Unidentified attackers fired mortar shells on Sunday night at the pumping station 25km west of the oil-rich city of Kirkuk which feeds the internal and export pipeline network to Turkey and Syria, said Abd al-Karim al-Juburi, a security official.
  
Iraqi police also said they arrested four Iraqis who planned to launch a rocket attack against US occupation forces based at Kirkuk airport and to blow up a giant fuel reservoir near Iraq's largest refinery at Baiji, 180km north of Baghdad.
  
A US military spokeswoman in Baghdad said she had no information on the Kirkuk incident.
  
Earlier, the US military denied reports of an attack on a pipeline between Baiji and Tikrit, hometown of captured ousted leader Saddam Hussein, and said the fires raging there were the result of burning "residual fuel".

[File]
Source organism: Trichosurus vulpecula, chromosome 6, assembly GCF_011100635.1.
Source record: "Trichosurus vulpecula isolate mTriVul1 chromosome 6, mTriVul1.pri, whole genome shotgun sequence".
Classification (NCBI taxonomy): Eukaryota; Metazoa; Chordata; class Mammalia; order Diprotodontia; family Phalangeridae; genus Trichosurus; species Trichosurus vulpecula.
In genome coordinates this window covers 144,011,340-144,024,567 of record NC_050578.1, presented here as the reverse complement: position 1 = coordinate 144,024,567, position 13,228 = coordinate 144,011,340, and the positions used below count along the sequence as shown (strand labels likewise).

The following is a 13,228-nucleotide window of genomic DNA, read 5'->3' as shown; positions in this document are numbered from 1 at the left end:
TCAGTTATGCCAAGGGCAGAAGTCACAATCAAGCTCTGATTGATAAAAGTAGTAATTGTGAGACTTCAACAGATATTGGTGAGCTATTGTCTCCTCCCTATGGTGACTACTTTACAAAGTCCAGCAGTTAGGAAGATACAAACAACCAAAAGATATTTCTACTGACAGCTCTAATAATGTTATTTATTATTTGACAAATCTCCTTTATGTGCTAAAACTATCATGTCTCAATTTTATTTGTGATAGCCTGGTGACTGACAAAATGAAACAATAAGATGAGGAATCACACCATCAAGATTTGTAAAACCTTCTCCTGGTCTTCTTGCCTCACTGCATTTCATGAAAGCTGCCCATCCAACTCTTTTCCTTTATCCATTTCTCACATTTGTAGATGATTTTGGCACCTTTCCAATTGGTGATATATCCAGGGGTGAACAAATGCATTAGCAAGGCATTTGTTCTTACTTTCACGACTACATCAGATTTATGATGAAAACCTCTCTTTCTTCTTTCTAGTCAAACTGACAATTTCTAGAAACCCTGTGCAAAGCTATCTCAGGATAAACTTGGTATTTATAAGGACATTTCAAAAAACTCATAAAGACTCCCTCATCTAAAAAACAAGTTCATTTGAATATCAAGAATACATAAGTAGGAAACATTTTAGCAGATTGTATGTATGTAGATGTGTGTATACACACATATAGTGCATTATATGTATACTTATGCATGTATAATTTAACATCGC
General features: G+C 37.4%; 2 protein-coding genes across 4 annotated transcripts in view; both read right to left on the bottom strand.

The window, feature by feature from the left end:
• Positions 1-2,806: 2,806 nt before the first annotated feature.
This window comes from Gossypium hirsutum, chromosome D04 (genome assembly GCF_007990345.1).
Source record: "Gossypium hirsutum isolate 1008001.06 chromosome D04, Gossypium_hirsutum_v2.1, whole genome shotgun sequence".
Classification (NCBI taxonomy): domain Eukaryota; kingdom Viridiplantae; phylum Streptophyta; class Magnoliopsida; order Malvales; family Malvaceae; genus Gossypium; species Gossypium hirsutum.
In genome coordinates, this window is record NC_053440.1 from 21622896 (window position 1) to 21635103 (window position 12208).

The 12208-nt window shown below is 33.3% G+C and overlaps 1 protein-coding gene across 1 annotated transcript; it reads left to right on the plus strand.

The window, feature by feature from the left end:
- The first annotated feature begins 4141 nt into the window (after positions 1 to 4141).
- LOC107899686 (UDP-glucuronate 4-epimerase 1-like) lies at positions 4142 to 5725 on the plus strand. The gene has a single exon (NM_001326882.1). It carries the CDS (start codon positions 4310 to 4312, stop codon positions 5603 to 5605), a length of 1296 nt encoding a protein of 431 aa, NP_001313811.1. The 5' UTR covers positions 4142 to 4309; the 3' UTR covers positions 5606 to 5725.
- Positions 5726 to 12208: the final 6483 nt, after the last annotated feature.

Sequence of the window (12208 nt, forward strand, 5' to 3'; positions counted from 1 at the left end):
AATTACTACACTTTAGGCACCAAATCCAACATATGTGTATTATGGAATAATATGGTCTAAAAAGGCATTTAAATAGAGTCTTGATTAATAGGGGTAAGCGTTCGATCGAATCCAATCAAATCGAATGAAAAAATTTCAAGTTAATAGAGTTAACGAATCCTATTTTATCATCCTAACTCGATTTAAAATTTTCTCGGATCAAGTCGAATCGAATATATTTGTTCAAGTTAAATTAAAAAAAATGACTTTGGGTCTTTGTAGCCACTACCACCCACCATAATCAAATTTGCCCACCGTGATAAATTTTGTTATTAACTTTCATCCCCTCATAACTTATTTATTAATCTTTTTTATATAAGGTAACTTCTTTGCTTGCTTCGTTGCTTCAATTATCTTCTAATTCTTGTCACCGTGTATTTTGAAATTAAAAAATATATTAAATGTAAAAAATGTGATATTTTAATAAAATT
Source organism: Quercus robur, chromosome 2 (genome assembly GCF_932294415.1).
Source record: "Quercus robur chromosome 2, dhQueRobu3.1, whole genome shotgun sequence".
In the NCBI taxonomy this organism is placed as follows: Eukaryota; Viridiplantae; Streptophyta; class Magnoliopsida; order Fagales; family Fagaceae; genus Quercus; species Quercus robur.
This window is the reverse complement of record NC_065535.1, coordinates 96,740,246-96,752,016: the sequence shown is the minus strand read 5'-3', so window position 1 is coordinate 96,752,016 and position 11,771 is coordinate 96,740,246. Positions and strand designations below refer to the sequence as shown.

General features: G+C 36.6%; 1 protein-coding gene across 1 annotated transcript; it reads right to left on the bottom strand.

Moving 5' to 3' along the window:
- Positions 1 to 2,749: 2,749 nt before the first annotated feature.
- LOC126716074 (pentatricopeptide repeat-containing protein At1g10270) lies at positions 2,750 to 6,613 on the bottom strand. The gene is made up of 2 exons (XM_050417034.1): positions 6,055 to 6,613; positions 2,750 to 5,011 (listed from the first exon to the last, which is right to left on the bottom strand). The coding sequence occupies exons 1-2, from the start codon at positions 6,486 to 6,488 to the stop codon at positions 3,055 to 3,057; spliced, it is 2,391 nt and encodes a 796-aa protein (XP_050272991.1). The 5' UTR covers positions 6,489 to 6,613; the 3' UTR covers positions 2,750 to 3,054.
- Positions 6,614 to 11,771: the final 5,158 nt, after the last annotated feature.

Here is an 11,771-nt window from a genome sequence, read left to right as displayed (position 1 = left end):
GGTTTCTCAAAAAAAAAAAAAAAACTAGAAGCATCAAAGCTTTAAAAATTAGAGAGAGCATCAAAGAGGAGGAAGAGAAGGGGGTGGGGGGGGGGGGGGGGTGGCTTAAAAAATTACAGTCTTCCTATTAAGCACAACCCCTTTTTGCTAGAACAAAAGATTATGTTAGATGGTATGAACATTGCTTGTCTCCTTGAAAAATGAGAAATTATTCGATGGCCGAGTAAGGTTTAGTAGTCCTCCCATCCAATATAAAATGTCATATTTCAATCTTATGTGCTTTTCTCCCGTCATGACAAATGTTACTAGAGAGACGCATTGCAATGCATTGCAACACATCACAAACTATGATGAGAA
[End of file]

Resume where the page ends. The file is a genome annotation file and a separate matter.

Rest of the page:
Three anti-tank rockets hit a pipeline south of Baghdad on Friday night causing a "significant" leakage, according to Asam Jihad, spokesman for Iraq's interim oil minister Ibrahim Bahr al-Ulum.
  
Jihad also said that an explosive device hit a pipeline in the Mashahda region, 50km north of the capital.

More rationing? 
  
The attacks have limited the output of the central refineries, already operating at half their capacity, said Jihad. 

Motorists say the petrol station
queues can stretch for 3km

As of Sunday morning the number of sabotage acts against Iraq's oil infrastructure since Saddam's fall in April stood at 86, according to Jihad, who said they were the main reason behind fuel shortages plaguing the country.
  
Ordinary Iraqis are struggling to obtain fuel and cooking gas as they face frequent power cuts and motorists still line up for petrol.

Iraq's oil ministry announced restrictions on petrol distribution last Wednesday, just one week after rationing went into effect at fuel stations in the country, home to the world's second largest oil reserves.

Motorists are now allowed 30 litres each, compared with 50 litres previously.

On 10 December, the ministry restricted purchases to 50 litres each, at a price of 20 dinars (one cent) each, in an effort to curb lengthy queues at filling stations.